braver than you believe

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The note I left in Katie’s lunchbox this morning

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Thank you.

Thank you for reading.

Thank you for sharing.

Thank you for telling me your own stories in return.

Thank you for never letting me forget that as isolating as this journey can be, neither I nor my children are on it alone.

Thank you for asking if my Katie’s OK.

I can not say that this is an easy time for her. But she’s a strong kid. And Mama’s mobilized the cavalry. She knows she’s not alone. She’s finding out that she’s stronger than she thinks she is. And that she has to be.

On Sunday afternoon, I had plans to go for a walk with a friend. I never, ever go for walks with friends. It was my Oxygen Mask. I couldn’t wait.

On Sunday morning, my girl broke down.

I called my friend. “I’m so sorry, but we need to reschedule. My girl needs me.”

That afternoon, Katie and I went out. Just us.

We had lunch together. We did a little spring shopping. And then we went here ..

Katie and her new friend Oliver

Yes. I bought my kid a guinea pig. 

Why?

Because she didn’t ask for a pony. 

On the way home from the pet store, she thanked me a million times over. But not for Oliver. For the TIME that I’d carved out just for her. For understanding that she had needed her Mama. For prioritizing her. For canceling plans that she knew were important to me.

And then she did me in.

Holding Oliver in the cardboard box we’d fashioned as his carrier, she closed her eyes and turned her face to the sun. She smiled like a Cheshire cat.

“Mama,” she said, “I really hope your friend still got to go for a walk. It’s such a beautiful day.”

*

Yes, thank you for asking.

I think she’s going to be just fine.

29 thoughts on “braver than you believe

  1. Such a sweet girl! PS We Just bought a guinea pig last Friday! They are super cute and fun! Enjoy your new friend ms. Katie!

  2. Though no one can predict the future, I suspect Katie will be just fine. She has a good support system and knows how loved she is. That’s half the battle right there.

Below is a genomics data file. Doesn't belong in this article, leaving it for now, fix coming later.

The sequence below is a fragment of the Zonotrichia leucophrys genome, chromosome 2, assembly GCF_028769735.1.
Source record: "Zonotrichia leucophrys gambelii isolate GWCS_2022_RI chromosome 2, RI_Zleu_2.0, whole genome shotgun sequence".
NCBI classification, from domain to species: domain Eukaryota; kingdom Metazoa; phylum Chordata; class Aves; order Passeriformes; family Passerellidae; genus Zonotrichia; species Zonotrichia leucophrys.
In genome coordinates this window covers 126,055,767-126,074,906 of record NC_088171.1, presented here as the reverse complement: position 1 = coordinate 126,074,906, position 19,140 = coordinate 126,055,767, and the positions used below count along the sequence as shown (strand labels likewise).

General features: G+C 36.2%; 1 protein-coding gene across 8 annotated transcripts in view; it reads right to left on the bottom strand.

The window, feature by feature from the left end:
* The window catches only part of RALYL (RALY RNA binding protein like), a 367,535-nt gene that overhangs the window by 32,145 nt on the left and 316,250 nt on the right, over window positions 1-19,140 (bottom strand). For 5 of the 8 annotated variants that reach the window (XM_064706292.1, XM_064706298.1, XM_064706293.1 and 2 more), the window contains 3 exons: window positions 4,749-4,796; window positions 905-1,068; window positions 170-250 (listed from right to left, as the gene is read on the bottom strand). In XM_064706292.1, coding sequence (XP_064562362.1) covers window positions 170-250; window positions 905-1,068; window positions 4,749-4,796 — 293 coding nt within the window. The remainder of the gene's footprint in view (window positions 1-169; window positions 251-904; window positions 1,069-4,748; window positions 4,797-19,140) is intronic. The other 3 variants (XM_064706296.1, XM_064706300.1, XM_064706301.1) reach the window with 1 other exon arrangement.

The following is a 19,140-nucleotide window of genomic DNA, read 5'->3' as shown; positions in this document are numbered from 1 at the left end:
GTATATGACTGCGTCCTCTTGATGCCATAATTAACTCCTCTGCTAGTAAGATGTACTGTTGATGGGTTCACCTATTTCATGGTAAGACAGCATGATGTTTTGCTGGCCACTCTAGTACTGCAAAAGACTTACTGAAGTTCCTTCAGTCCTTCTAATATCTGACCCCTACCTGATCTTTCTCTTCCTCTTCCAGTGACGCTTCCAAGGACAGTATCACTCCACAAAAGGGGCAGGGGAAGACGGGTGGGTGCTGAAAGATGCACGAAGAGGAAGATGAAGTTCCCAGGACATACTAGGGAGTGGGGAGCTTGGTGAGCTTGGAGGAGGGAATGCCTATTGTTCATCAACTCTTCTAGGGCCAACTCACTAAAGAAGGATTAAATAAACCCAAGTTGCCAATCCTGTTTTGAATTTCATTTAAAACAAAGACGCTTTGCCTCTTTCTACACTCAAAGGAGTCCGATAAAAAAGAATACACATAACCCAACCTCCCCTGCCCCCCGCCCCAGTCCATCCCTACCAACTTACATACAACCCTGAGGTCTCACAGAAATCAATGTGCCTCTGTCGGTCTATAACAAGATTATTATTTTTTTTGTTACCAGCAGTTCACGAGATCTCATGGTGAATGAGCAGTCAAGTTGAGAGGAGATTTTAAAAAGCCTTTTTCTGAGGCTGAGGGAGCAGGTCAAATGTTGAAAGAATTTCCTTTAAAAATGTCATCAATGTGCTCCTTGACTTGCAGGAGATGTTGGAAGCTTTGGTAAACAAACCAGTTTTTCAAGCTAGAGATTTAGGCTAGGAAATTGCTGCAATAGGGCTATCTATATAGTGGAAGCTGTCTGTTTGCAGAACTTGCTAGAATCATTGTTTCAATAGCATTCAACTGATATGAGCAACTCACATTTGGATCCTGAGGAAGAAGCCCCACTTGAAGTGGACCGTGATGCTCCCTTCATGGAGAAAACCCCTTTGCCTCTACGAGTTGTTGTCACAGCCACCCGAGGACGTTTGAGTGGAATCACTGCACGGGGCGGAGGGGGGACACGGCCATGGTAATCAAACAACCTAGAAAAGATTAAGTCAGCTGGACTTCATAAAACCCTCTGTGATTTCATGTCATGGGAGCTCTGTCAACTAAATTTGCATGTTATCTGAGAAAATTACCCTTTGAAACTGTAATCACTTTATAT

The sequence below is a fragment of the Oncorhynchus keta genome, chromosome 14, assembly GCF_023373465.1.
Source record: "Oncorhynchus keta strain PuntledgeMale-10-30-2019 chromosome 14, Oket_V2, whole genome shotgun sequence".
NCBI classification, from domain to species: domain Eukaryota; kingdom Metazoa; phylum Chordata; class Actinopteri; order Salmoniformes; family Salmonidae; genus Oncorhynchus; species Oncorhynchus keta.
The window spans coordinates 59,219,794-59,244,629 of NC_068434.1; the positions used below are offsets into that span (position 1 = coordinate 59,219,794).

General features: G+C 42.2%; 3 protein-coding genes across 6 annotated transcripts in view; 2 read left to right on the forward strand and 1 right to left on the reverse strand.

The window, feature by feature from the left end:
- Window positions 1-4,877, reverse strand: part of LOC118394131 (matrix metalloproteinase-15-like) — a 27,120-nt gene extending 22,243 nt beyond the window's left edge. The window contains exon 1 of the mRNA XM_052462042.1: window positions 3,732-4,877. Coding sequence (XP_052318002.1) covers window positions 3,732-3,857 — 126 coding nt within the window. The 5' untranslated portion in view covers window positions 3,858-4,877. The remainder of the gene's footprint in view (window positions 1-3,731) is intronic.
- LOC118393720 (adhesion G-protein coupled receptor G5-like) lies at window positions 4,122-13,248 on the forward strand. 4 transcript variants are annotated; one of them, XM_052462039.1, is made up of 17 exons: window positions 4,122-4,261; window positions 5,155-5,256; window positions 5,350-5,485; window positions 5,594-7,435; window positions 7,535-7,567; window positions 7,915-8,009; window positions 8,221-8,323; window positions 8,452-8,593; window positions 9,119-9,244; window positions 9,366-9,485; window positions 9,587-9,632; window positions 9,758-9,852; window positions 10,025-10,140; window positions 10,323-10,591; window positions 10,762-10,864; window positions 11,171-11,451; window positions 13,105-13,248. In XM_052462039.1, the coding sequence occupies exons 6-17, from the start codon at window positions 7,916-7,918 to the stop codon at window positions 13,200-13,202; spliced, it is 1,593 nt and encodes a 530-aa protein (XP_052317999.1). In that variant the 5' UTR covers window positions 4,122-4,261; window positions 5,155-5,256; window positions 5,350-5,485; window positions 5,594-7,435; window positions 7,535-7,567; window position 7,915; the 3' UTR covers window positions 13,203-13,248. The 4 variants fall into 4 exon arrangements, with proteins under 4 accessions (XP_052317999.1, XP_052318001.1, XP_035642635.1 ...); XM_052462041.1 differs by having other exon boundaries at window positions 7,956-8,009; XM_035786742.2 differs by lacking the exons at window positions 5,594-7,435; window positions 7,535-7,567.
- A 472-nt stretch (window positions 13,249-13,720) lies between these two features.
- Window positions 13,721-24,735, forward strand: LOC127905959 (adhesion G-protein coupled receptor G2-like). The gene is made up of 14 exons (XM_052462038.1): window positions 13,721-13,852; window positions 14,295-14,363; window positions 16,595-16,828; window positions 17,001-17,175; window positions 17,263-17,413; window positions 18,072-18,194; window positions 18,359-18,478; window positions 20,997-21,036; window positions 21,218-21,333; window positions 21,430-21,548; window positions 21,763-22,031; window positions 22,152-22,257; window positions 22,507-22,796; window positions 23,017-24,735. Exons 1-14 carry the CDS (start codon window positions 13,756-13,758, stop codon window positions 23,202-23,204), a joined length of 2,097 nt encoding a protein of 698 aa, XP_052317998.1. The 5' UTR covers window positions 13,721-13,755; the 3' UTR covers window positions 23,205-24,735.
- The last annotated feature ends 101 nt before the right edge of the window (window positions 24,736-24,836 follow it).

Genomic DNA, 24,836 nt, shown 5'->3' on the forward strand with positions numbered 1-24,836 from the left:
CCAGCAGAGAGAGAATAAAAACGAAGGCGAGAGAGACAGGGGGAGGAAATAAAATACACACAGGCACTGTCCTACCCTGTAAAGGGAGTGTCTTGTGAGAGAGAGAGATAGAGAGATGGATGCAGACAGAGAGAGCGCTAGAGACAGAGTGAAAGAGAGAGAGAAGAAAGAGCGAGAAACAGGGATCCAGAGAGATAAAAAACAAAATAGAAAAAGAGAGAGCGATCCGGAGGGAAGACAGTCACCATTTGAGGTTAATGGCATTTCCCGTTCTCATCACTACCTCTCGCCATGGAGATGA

3. Lovely girl, lovely mother, lovely (?) guinea pig!! Reminds me of Squeaky, my son’s kindergarten class’s guinea pig. Hugs to all of you.

  4. There is not a doubt in this world that our Katie will be fine. She has everything it takes including the precious ability to ask for what she needs.

    I hope you will also have the ability to ask your friends to give you times to put on that oxygen mask and go for other much needed and deserved walks.

    Love you,
    Mom

  5. I always have a one day a week that Kaye and I have our time together. With our busy schedule, it’s rough but even a trip to Wal-Mart (her favorite place to go) is enough to brighten her entire week. I also do the same with her younger sister so no one gets left out. My husband does the same. The girls love visiting him at work (he works at GameStop) because the manager always has a treat for them. LOL

  6. She is strong because of who she is and because of how her mama listens–really, really listens to her and that gut instinct. xo

  7. I’m sorry it’s been tough. My little one is only 6 months old, and I’ve said before….I think about this. A. LOT. I dread it. But I also know it will make her a more patient, compassionate, understanding, and tolerant human being. Just like I believe god chose me to be Cymbie’s mom, God chose Ainsley to be her little sister. I hope Katie enjoys her adorable new friend. I’m happy she got the time she needed with you, and I’m sorry you had to skip your mask, and put on hers. xoxo

  8. She is one incredible daughter, sister and friend. Cats don’t have dogs :)
    (or maybe guinea pigs don’t have hamsters?)
    I love that smile and that picture. Glad you had that special time together.

  9. Your Katie is someone really, really special…. she is going to be great not only because of her unique kindness and empathy, but because she has a wonderful mom like you to help her, guide her and love her….. I hope easier days are ahead!!

  10. I am with Gail. After I read your words I just don’t have the words to respond. Your Kaite is on amazing girl and she is gonna be more than okay because she has an extraordinary mom! Holding you.

  11. Love it. Our version of the Guinea pig is a billion matchbox cars and hair bows. Thank you a thousand times over for sharing. So often you help me figure out the right questions, or at least help lead me in the right direction. Thank you, thank you, thank you for all your posts!!!